Knowing which kind of pending order to use

Different kinds of pending orders can be used in different situations according to your trading needs. Make sure that you thoroughly research the analytical tools available on your trading platform so as to take advantage of how each pending order works.

CAPEX hosts our own WebTrader, along with the powerful MetaTrader 5 trading software. Both of which include a wealth of tools that can help you identify the trends of hundreds of CFD assets.

Plus we feature a demo trading account that can help you get to grips with how pending orders work without you risking your own money. There are several kinds of pending orders, but most newcomers to online trading will start with buy and sell stop orders, and buy and sell limit orders. Take a look below at how these pending orders work.


Buy limit and sell limit orders

Putting buy limits into action

Buy limits are great to use when you think that the market might react in a bullish manner towards a particular asset. Let’s say that the price of Bitcoin was at $40,000 and you thought that it might fall to $39,000 and then rally.

Here is where you could put a buy limit in place which would execute a trade at CAPEX for a Bitcoin CFD when the market price was $39,000. If the market followed your prediction, then you’d make a good return upon your investment. Obviously, things wouldn’t go quite so well should the value of Bitcoin keep plummeting.

Understanding how a sell limit works

Sell limits work in the opposite way to buy limits. Let’s imagine that Facebook stock was trading at a price of $340. You thought that the price of the stock would rise to $350 and then sink back down to its original figure. This is the place where you could come to CAPEX, fire up your trading software and set a sell limit that would short the Facebook stock at $350.




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Buy stop and sell stop orders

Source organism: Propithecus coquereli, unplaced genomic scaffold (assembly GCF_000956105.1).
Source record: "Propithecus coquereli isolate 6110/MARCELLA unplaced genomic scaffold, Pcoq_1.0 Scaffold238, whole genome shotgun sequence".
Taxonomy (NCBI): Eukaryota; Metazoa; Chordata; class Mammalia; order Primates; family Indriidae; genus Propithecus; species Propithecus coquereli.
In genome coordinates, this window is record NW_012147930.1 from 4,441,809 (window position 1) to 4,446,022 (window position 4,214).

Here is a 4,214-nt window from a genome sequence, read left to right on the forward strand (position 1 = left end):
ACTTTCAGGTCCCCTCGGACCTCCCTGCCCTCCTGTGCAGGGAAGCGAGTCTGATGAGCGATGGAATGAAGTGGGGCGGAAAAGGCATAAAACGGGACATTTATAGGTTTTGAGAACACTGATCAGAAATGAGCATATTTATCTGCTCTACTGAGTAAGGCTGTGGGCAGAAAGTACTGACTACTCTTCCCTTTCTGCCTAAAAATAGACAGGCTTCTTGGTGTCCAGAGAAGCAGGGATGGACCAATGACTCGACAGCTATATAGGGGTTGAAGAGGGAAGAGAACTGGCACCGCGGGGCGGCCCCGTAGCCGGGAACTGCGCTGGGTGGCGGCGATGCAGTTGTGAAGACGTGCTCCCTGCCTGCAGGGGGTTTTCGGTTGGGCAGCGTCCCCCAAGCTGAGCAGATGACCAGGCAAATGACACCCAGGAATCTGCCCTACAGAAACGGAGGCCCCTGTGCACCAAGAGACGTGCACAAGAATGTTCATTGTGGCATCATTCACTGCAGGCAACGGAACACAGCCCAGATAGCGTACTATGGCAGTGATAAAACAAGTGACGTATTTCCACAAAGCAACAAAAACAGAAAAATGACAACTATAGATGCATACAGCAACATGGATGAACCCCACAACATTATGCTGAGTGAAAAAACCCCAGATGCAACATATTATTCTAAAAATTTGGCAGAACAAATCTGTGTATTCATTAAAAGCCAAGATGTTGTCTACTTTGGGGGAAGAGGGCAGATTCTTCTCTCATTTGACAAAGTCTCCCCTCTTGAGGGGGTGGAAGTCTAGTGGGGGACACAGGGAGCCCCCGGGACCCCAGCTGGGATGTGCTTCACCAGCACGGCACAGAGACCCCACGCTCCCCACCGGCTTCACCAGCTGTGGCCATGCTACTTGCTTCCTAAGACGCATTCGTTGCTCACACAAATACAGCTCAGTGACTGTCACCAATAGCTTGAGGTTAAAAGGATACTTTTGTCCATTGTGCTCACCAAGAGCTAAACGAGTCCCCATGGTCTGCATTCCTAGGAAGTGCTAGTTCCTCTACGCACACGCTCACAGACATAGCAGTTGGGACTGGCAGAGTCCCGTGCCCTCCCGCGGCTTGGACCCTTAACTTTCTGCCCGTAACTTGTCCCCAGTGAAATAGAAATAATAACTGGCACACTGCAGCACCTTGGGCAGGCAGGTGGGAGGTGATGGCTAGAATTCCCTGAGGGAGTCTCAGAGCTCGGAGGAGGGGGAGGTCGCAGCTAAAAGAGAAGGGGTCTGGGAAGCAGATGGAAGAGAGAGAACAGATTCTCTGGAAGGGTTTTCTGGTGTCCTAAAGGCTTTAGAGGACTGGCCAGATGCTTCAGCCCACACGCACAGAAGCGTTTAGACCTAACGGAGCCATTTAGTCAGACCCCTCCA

What is a buy stop?

Buy stop limits are perfect when you’re anticipating the overall direction of an asset’s value. Say that you wanted to buy CFDs in Tesla stock at CAPEX. The stock was currently trading at a market price of $650, but you thought that it would keep rising.

This is where you might want to put down a buy stop order at $660. As such, you’ll know that your trading software only bought Tesla stock once the market price was affordable.

Times to use a sell stop order

Sell stop orders will initiate a short trade when the value of an asset is below the current price. So if you came to CAPEX and wanted to trade the CFD for an index like the S&P 500, you could set a sell stop order that would make sure that the sale never went ahead once the market price had dipped below a certain level. All of which would ensure that each short trade you made gave you a decent return on your investment.

You can learn more by reading our article on “buy limit vs. buy stop.”

Conclusion – Start using pending orders at CAPEX

Pending orders are a wonderful way to save time when trading. You can simply set up your pending order and let it do its work safe in the knowledge that you won’t miss a certain sale or purchase. Plus the way that pending orders work means that you won’t have to deal with slippage suffered when you sometimes make standard market orders.

As long as you factor in the risk that’s common to all trading as well as the fact that pending orders sometimes miss decent value trades, then you’ll find pending orders to be essential parts of online trading. So make sure that you sign up to CAPEX and let our pending orders do the hard work for you!

Pending Orders – FAQ